**1. The problem statement, all variables and given/known data**

A solid cylinder of mass m and radius R has a string wound around it (basically a yoyo). A person holding the string pulls it vertically upward, as shown above, such that the cylinder is **suspended in midair** for a brief time interval Δt and its center of mass doesn’t move. The tension in the string is T and the rotational inertia of the cylinder about its axis is 1/2 * mR^{2}

23) The net force on the cylinder during the time interval Δt is:

A) T B) mg C) T – mgR D) mgR – T **E) zero**

24) The linear acceleration of the person’s hand during the time interval Δt is:

A) (T – mg) / m **B) 2g** C) g/2 D) T/m E) zero

**2. Relevant equations**

torque = F x R = Iα = (1/2 * mR^{2}) α

**3. The attempt at a solution**

I drew a free-body diagram. The yoyo has mg pulling downward at it’s axis (which is its center of mass). The yoyo also has a force F pulling up at its side, creating a torque FR.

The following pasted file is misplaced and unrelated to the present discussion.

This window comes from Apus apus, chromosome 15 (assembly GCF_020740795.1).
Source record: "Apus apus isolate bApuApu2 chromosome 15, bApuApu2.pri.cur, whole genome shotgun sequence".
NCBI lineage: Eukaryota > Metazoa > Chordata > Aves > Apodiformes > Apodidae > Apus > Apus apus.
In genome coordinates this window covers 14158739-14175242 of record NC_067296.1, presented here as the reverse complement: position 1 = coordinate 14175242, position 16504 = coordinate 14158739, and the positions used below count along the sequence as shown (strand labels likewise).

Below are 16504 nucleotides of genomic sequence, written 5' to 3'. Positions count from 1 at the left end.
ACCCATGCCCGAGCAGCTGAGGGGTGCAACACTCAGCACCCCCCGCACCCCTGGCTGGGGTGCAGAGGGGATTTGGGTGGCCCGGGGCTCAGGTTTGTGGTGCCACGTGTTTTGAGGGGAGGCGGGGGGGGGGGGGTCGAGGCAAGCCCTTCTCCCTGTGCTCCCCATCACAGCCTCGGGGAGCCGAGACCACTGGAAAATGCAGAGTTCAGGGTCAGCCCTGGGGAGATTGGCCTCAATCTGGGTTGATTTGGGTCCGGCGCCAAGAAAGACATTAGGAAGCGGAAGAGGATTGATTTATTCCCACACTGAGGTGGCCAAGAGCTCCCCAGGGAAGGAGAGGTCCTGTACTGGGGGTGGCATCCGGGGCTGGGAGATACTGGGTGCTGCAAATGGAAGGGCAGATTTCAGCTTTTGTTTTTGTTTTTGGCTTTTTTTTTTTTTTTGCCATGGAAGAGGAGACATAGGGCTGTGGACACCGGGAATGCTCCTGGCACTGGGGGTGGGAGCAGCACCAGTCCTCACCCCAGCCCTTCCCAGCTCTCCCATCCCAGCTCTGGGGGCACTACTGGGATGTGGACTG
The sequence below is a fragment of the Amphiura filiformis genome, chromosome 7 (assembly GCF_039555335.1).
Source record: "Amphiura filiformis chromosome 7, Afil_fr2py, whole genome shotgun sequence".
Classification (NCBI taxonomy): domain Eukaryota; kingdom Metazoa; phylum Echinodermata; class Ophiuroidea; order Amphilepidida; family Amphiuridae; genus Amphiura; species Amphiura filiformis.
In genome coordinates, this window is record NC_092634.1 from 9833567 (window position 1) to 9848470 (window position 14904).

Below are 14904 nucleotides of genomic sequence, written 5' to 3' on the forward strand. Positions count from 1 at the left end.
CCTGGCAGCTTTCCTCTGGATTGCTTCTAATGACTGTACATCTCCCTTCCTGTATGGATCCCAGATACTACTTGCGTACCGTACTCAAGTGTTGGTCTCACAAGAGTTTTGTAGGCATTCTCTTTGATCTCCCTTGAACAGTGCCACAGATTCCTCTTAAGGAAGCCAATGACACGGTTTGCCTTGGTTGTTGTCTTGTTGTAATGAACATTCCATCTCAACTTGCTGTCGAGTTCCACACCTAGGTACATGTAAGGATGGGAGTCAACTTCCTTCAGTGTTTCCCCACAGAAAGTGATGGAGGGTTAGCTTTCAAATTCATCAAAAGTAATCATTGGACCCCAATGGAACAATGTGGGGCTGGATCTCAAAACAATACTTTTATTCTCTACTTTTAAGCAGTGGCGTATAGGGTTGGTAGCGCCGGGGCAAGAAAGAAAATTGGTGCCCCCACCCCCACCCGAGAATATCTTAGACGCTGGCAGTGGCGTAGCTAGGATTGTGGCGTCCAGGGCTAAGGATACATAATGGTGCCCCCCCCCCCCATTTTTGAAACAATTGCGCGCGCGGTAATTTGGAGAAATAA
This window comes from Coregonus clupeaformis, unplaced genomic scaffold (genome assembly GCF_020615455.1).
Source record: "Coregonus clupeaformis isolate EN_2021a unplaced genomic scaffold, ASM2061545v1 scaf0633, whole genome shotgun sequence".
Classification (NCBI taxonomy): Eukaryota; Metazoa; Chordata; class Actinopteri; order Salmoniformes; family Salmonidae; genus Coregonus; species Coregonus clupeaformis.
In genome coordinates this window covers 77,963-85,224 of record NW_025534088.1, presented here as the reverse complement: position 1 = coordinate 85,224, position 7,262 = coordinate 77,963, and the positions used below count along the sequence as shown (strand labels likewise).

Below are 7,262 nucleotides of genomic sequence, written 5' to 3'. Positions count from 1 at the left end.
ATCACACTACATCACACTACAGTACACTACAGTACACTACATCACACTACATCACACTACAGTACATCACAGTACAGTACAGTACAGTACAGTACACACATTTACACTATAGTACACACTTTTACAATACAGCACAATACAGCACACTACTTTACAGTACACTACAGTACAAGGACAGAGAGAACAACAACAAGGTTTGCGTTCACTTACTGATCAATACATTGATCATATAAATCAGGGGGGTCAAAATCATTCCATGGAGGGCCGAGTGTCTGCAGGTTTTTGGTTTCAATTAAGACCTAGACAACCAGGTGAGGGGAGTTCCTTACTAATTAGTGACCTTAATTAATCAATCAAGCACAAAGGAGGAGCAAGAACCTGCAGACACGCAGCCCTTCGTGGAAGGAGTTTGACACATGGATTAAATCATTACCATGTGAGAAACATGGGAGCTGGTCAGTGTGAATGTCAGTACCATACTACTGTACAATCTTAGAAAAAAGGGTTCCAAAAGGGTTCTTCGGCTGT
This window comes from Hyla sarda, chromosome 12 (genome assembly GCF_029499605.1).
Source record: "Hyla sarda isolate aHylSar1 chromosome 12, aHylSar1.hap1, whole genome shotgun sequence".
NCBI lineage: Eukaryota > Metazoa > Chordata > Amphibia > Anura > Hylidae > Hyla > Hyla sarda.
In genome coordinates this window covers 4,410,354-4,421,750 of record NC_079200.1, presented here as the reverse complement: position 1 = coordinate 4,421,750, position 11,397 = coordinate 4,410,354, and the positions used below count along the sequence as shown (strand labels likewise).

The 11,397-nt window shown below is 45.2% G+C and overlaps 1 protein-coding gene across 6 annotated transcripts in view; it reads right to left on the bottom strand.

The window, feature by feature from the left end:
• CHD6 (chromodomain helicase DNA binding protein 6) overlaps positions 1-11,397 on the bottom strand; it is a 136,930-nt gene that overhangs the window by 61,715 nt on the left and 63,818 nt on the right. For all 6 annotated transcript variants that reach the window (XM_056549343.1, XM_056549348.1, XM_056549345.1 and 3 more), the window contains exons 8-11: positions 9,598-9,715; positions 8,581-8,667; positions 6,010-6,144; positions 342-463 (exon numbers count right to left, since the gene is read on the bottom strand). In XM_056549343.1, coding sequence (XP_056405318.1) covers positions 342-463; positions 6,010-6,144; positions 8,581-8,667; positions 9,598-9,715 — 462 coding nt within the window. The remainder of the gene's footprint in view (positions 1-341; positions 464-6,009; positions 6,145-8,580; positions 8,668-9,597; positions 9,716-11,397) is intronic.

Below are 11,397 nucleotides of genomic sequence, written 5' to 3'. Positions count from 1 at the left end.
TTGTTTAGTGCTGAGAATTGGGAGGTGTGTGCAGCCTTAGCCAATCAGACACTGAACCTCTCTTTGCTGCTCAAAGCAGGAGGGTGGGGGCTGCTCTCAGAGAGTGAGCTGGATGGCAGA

I suppose if it’s stationary, the net force is 0. But how on earth can it be stationary? This brings me to the crux of the problem. I can’t understand how this phenomenon works.

I’ve tried with a yoyo. It’s true, if I pull up with a certain acceleration, the yoyo will be stationary for a second. However, this doesn’t make sense. I provide a torque on its side, but I do nothing to cancel out the force gravity has on it’s center. How does it stay stationary?

Also, I did not attempt 24 because I did not understand 23.

Thanks for any help.

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